First Republic Bank’s stock continued its collapse, losing 21% during Wall Street trading in today’s Wednesday session, bringing its losses to 90% in 3 consecutive sessions.
The bank’s market capitalization fell below $1 billion for the first time ever after reports that the US government was unwilling to get involved in the bank’s bailout.
Shares of First Republic Bank fell by 49% yesterday, after the bank announced a sharp decline in deposits, by more than $ 100 billion in the first quarter of 2023, which fueled concerns about the future of the bank and the safety of the American banking sector after the collapse of Silicon Valley Bank “SVB” and two others. Medium in size.
For his part, Tariq Al-Rifai, CEO of CMarkits London, expected a rescue operation for First Republic Bank, explaining that the bank’s problems have not been resolved, and the repercussions will continue.
Al-Rifai explained in an interview with Al-Arabiya that the banks’ losses came despite investing in safe tools, namely bonds, which were affected by the interest rate hike.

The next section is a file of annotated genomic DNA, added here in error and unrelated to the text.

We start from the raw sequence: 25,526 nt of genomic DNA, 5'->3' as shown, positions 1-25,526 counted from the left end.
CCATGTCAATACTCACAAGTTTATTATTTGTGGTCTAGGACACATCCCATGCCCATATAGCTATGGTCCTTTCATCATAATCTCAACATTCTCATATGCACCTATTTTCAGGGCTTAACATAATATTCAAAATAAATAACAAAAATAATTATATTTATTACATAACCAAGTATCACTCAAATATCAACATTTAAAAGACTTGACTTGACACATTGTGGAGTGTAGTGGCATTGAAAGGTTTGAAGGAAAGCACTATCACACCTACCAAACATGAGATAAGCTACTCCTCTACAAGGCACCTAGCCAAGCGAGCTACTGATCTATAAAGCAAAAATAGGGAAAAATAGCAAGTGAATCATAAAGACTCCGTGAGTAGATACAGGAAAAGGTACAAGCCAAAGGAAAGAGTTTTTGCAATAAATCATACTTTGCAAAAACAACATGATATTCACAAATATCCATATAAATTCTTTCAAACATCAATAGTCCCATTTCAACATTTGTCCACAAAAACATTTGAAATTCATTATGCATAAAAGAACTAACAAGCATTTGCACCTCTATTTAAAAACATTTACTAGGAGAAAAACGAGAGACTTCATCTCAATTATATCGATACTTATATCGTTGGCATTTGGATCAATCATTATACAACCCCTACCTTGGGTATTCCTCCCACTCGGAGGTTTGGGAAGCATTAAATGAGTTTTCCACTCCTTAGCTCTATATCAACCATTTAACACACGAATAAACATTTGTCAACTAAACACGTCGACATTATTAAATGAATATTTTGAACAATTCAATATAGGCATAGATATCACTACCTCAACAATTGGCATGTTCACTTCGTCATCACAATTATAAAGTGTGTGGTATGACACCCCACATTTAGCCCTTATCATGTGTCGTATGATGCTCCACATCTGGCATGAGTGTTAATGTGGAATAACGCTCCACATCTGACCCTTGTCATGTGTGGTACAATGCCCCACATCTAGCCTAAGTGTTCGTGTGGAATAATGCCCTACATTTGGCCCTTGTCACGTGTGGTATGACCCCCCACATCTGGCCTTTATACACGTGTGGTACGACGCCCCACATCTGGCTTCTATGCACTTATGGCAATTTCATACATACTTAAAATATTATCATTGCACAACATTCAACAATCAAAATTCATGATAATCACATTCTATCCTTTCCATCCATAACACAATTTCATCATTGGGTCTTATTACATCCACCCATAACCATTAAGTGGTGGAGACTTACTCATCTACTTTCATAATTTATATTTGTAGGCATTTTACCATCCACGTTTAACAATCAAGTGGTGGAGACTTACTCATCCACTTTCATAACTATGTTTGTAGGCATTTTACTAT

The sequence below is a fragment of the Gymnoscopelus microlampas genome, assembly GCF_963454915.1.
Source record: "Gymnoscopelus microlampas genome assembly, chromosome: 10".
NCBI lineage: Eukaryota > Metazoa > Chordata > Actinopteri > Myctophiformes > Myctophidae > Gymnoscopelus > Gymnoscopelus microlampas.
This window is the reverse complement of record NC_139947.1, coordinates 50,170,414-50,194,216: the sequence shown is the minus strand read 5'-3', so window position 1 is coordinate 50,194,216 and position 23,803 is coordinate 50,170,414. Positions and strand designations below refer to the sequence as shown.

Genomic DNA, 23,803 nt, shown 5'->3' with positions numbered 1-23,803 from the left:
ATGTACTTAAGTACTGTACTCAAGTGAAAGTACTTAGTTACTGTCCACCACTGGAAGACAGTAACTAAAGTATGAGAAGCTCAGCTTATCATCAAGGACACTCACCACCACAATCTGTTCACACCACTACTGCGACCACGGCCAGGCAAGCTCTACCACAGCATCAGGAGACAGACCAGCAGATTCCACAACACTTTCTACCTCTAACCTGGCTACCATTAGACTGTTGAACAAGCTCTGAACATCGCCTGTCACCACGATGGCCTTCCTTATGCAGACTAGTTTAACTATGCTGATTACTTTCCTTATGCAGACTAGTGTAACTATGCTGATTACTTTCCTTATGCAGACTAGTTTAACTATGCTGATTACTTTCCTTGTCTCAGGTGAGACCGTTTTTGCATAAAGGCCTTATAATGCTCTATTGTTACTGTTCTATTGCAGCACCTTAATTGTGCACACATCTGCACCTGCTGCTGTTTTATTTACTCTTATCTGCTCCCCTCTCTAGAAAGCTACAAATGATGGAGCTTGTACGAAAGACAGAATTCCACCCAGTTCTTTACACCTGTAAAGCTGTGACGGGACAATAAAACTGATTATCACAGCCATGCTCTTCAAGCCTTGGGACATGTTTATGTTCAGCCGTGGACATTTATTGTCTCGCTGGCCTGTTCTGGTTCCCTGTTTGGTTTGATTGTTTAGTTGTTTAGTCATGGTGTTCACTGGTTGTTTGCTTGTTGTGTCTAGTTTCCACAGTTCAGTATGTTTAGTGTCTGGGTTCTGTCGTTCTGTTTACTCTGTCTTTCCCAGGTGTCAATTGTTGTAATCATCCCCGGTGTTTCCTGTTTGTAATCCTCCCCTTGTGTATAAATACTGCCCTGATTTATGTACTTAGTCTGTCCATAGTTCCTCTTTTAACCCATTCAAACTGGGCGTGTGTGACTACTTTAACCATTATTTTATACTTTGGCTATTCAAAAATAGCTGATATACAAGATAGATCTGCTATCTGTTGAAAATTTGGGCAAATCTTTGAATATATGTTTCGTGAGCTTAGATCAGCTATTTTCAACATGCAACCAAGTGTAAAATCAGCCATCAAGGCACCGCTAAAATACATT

On Monday, US bank First Republic said its deposits fell 40.8% to $104.5 billion in the first quarter, which saw the collapse of two other medium-sized banks and raised customer concerns about widespread bank failures.
The First Republic’s deposit trip was worse than Wall Street expected, with analysts putting the figure at the end of the first quarter at about $145 billion, according to a consensus estimate from FactSet’s StreetAccount. Analyst deposit estimates ranged from $100 billion to $206 billion, according to FactSet.
The First Republic said deposit inflows have leveled off since then.
Deposit activity began to stabilize starting from the week of March 27, 2023, and remained stable until Friday, April 21, 2023. Total deposits reached $102.7 billion as of April 21, 2023, down only 1.7% from March 31, 2023, mainly. It reflects seasonal customer tax payments that occur in April.
The deposit figure for the end of March included $30 billion in term deposits from the 11 largest banks announced on March 16 in an effort to stabilize the broader banking system. If these deposits were excluded, First Republic deposits would have been reduced by more than 50%.
Yesterday, it was announced that the American First Republic Bank and its auditor, KPMG, would be sued by shareholders for allegations of providing false information about the soundness of the bank’s business model, even with high interest rates.
The lawsuit targets the “First Republic” for the first time since the March crisis, due to the unprecedented cash withdrawals abroad.
The First Republic is reported to be cutting its workforce, trimming its balance sheet and working on strategic choices after deposits fell more than expected.